Those three have become something of a bellwether for judicial nominations, but it is an open question if such a group could materialize to block the effort, or if Democrats actually have the votes to plow ahead.

A Democratic leadership aide said there seems to be a fair amount of skepticism about another “gang” that could work out an arrangement that would create an acceptable result. The aide added that the deal from January has failed to achieve what Reid envisioned.
Other Democratic aides have echoed that sentiment in recent days. One cited the “gang of 14” and the agreements at the start of the current and previous Congresses as unacceptable outcomes.

In 2011, he settled for a “gentlemen’s agreement” with McConnell that he later complained had not been honored. (McConnell said the same at the time.)

Then in January of this year, Reid inked a deal with Republicans that preserved their ability to force 60-vote thresholds. The modest filibuster rule changes the Senate adopted merely gave Reid options for expediting the time between some supermajority votes, but the majority leader has yet to employ any of those new alternative routes.

However, some Republicans clearly seem rattled by Reid’s most recent threats. McCain has taken the unusual step of siding with Democrats in their bid to send the budget resolution to conference. He has argued in part that the Republicans who have been preventing the Senate from proceeding to a customary bicameral negotiating session are only emboldening Democrats who want to change the rules.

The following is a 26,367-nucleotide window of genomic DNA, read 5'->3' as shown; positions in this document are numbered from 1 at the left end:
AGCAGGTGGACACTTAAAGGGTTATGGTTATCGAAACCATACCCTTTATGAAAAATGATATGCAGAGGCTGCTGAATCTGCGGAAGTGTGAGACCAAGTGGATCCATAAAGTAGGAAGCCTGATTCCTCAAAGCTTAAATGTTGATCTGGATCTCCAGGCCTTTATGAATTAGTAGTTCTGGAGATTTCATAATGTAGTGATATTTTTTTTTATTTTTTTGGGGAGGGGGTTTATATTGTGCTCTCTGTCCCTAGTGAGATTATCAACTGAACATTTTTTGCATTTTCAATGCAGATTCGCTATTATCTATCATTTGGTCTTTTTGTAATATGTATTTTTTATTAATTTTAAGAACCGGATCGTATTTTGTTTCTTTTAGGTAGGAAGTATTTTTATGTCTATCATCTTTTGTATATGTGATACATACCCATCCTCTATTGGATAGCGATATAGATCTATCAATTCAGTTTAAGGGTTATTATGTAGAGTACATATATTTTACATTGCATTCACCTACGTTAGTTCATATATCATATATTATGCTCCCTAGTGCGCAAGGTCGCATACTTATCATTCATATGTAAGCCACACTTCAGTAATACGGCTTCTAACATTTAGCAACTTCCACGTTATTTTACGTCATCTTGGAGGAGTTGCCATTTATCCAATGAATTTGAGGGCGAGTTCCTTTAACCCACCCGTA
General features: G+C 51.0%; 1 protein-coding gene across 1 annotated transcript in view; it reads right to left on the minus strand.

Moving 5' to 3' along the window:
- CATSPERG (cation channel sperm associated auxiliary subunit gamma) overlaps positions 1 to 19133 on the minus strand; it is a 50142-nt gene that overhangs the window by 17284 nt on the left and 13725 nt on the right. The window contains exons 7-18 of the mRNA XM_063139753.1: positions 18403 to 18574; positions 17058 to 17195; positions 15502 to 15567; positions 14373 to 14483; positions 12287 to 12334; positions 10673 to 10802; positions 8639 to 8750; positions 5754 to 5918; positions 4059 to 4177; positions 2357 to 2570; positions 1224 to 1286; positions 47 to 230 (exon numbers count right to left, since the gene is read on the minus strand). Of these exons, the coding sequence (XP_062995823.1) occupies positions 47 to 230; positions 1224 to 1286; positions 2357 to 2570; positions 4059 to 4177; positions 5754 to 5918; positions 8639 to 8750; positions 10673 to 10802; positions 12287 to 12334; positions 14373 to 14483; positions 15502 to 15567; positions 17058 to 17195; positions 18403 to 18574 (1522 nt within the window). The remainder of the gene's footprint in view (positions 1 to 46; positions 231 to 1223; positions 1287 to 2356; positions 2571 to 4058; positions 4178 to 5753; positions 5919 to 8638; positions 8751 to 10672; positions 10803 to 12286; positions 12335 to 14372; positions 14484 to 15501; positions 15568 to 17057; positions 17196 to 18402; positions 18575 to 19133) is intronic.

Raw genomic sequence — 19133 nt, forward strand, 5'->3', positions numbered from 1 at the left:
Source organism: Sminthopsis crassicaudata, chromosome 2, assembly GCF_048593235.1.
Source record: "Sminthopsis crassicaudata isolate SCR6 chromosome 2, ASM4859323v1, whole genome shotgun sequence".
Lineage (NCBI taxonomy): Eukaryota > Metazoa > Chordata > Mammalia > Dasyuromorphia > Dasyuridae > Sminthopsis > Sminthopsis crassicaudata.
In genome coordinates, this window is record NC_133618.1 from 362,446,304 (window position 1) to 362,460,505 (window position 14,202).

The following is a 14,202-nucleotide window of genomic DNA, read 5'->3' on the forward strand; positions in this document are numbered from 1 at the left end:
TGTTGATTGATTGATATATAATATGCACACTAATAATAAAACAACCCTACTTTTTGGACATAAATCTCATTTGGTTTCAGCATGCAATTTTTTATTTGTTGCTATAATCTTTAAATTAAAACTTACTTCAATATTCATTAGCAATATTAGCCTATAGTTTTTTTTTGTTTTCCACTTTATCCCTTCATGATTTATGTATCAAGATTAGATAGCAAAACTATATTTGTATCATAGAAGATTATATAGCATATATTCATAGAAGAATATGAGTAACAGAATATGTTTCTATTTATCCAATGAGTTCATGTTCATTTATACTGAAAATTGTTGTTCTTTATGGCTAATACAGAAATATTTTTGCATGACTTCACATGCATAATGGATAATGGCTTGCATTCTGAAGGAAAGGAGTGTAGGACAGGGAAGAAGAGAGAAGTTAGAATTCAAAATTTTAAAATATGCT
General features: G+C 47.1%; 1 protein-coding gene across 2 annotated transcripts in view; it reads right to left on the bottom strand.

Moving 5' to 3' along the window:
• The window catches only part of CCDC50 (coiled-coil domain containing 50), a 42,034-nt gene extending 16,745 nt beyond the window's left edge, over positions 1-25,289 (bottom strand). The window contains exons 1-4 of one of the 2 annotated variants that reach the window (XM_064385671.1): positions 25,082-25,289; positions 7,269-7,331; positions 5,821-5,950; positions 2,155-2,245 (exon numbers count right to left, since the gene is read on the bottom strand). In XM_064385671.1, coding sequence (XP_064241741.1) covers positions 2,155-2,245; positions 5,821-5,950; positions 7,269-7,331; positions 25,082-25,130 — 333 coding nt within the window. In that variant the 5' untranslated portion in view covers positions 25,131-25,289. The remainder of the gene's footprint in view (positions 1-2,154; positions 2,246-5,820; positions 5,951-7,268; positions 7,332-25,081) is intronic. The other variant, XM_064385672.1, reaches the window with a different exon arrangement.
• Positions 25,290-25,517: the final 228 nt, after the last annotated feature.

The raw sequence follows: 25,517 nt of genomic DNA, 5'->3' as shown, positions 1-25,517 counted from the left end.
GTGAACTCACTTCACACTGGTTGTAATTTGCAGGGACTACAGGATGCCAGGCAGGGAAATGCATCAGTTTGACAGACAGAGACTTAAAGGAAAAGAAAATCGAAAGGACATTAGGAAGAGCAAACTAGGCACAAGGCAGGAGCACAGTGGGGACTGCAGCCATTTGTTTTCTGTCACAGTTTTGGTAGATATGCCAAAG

Similarly, Sen. Rob Portman, R-Ohio, is trying to find a way forward for Richard Cordray to be confirmed as head of the Consumer Financial Protection Bureau, a post he currently holds thanks to a disputed recess appointment. Reid had previously indicated that Cordray would serve as a test vote before he moved forward with any nuclear option.

There’s also a possibility that some Democratic senators may follow a theory that the rules could only be changed through a simple majority vote at the start of a new Congress, before newly elected senators have had a chance to agree to them.

One Senate Democratic aide noted that even if senators work behind closed doors and a group shows up to halt any movement in July, the exercise is all but sure to be repeated in January 2015 (assuming Democrats maintain control of the Senate).

Two Democrats who have expressed opposition to using the “nuclear option” might not be around for that fight. Sen. Carl Levin of Michigan is retiring, while Sen. Mark Pryor of Arkansas is among the most vulnerable Democrats of the 2014 cycle.

It remains to be seen whether Reid will even attempt to make the change this year. But he waxed poetic in his conversation with the Reno paper about the Senate as an institution and the late “Dean of the Senate” Robert. C. Byrd, D-W.Va.

“I really do understand the institution that Sen. Byrd left, probably — whether right or wrong — I probably know more about the rules than anybody there now. I’ve been doing this, you know, handling the floor since 1998, so that’s a long time,” he said.